“Today’s a bright day in Crisfield, Maryland, and it’s gotten brighter because of this event, thanks be to God,” Mr. King said.

Pastor Phil Huber, disaster response coordinator for Lutheran Disaster Response, said his role with the ESLTRC as it was with its predecessor is to coordinate the expertise that a community needs to put together these homebuilding projects.

LDS works in partnership with other groups, and it’s important that he can list a wide-range of groups that are on board when soliciting financial contributions.

“It’s a place where the church…and the faith community” come together, he said. “I’ve never once had a Mennonite ask me what our Lutheran stance was on baptism and Holy Communion before we could work together.” “We simply work together and carry out Jesus’ mission in the world to care for others.”

Pastor Huber credited the County Commissioners and particularly Commissioner Randy Laird for working to secure the $150,000 to propel the rebuilding effort. “I don’t know if the County Commissioners funded a project like this before,” but Pastor Huber said he believes the SCLTRC’s good work following superstorm Sandy opened the county’s eyes to the possibilities.

Commissioner Laird expressed his appreciation to the leaders of the recovery committee but most to the volunteers “who stretched this $150,000” for what may now be up to eight replacement homes. “I want to thank everybody,” he said.

Mayor Darlene Taylor said even though this house is outside the city limits this work “is so inspiring to us.” She said this was the first dedication she has attended “and was extremely moved.”

“I know you’re building homes, but really, you’re changing lives.” “I’m so happy for you.”

Mrs. Haugh was holding her phone on speaker so the program could be heard by her husband Robert who was in the hospital. She said when their home was destroyed, “it destroyed part of me.”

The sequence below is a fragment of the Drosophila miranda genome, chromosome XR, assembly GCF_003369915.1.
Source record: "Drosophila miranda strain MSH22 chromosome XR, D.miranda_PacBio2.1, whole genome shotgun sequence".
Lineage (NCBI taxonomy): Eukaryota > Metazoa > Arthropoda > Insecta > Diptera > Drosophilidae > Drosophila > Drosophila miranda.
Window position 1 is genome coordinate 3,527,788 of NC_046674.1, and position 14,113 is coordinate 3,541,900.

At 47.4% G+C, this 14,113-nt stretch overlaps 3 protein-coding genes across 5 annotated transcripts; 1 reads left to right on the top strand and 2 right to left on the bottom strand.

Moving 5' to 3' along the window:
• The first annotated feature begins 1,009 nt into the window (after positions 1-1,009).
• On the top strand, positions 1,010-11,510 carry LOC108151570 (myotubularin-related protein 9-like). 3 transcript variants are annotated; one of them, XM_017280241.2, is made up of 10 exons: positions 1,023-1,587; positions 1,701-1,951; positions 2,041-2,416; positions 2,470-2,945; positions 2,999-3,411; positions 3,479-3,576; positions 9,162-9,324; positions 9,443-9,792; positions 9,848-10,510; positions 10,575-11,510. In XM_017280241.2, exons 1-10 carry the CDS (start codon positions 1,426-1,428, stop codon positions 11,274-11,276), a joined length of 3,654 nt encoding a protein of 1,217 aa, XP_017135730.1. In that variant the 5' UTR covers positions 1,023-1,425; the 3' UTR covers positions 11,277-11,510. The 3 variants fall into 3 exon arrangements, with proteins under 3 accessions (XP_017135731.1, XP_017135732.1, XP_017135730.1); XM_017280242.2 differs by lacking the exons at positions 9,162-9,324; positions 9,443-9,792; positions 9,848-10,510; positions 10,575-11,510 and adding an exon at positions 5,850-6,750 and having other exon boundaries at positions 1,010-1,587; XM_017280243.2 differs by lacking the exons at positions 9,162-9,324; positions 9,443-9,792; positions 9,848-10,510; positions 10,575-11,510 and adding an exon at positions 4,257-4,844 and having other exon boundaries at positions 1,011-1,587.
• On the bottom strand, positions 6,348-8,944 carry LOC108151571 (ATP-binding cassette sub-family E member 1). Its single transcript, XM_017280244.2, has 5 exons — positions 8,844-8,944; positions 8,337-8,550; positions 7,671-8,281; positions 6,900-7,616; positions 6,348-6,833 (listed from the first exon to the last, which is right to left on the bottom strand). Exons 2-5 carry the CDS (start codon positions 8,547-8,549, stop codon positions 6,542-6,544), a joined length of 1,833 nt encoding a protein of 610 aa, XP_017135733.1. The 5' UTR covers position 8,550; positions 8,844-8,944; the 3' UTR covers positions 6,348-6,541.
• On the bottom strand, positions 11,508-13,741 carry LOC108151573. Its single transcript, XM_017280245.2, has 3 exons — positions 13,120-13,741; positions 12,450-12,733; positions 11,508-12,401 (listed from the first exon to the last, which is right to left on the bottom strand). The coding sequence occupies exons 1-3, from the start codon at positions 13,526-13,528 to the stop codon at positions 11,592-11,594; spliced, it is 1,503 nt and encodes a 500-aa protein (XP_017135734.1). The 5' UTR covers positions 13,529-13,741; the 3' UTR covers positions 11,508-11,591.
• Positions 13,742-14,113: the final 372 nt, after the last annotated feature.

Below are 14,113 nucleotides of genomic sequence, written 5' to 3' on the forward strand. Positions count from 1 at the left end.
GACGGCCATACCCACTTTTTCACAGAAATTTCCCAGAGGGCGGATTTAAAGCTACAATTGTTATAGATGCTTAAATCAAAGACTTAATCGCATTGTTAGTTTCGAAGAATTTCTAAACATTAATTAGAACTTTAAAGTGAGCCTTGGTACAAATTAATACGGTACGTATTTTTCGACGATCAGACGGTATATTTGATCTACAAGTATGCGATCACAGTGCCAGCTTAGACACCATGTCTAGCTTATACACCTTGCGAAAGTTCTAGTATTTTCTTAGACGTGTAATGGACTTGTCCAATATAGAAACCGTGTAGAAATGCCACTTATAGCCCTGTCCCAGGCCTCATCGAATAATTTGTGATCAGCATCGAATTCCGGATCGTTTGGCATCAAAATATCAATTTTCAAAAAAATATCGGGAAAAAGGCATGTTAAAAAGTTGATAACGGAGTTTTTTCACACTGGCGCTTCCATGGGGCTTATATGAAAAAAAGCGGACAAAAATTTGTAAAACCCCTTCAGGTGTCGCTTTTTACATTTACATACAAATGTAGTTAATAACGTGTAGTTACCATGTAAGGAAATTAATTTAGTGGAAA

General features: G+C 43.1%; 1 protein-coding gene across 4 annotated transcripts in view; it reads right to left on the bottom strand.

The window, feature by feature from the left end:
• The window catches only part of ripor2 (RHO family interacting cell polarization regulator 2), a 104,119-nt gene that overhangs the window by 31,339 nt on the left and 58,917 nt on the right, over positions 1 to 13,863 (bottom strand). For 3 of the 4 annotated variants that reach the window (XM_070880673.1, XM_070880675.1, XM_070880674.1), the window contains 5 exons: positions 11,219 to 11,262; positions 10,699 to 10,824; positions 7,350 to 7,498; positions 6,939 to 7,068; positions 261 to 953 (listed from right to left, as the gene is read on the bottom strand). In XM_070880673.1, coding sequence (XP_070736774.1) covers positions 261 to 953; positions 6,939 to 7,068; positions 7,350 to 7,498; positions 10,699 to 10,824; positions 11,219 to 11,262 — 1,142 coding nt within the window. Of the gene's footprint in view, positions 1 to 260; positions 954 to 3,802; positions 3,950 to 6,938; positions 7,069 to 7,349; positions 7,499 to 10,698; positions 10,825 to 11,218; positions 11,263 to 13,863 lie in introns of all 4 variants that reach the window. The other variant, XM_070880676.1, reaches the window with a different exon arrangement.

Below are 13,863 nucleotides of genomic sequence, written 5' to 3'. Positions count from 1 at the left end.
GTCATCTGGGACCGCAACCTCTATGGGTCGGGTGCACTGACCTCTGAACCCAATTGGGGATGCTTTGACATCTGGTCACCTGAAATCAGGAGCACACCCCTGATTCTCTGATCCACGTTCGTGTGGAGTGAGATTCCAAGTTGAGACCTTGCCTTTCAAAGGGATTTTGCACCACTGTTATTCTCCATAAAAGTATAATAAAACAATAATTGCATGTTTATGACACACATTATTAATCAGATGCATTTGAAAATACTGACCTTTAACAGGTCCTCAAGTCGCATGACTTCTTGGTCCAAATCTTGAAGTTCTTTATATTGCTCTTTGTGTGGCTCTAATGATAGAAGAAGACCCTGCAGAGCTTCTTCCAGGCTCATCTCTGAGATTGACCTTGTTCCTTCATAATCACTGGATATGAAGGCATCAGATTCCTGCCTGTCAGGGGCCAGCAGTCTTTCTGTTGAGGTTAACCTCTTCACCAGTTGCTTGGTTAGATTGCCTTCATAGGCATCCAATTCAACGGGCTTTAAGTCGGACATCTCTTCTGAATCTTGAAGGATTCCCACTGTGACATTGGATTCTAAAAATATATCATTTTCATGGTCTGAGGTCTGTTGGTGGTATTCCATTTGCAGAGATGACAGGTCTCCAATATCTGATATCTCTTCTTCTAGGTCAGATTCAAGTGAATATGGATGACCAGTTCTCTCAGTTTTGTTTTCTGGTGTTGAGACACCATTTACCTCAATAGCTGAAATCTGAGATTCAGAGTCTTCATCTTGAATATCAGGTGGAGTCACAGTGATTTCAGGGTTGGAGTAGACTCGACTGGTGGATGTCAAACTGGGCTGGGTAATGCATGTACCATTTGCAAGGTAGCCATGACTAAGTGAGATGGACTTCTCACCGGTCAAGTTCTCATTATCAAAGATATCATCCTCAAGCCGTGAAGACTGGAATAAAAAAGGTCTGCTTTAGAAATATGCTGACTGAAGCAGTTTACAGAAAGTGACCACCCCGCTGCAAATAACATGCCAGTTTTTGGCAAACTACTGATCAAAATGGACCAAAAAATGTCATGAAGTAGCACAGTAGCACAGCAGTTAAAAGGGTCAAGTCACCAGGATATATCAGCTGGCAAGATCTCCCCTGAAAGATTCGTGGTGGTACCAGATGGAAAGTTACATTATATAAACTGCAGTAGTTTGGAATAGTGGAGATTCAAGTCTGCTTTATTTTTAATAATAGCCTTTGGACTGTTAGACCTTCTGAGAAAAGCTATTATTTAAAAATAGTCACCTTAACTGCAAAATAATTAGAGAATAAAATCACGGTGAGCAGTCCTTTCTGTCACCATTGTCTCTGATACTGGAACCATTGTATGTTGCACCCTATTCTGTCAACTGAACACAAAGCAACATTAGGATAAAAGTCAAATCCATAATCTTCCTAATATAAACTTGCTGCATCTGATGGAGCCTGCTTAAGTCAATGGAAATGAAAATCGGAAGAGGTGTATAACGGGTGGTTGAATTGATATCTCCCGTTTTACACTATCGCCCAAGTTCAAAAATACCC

“I just can’t believe this is happening. Everybody says about God taking care of you. He really took care of us this time, otherwise we would’ve had to probably leave because we couldn’t afford anything else.” “Bless every one of you for helping us.”

On the phone Mr. Haugh could be heard saying, “Thanks to everybody,” and Mrs. Haugh said she can’t wait for her husband to get home so they can move in together.

Left to accomplish is demolition of the old house, which contractor A.J. King is lined up to do. “It’s going to be the hard part,” Mrs. Haugh said, watching the old house come down.

MDS has many volunteers and donors throughout the U.S. and Canada, and donations of any size are welcome, said Kevin King. “We’re excited for you to move into this warm, lovely, beautiful home above the dangers of being flooded again, God willing,” he said to Mrs. Haugh.

The other houses under construction are on Broadway, First Street and Myrtle Street with foundations for numbers five and six anticipated to start soon. The goal is now eight.

Michele Hughes, chair of ESLTRC, said she was involved with the former Somerset County LTRC “the week after Sandy.” She said it’s amazing to see the support from the faith community. But even after all of the work that was accomplished, “we understood there was more work to be done,” and credits “all of these disparate groups” coming in to help.

“This is remarkable.”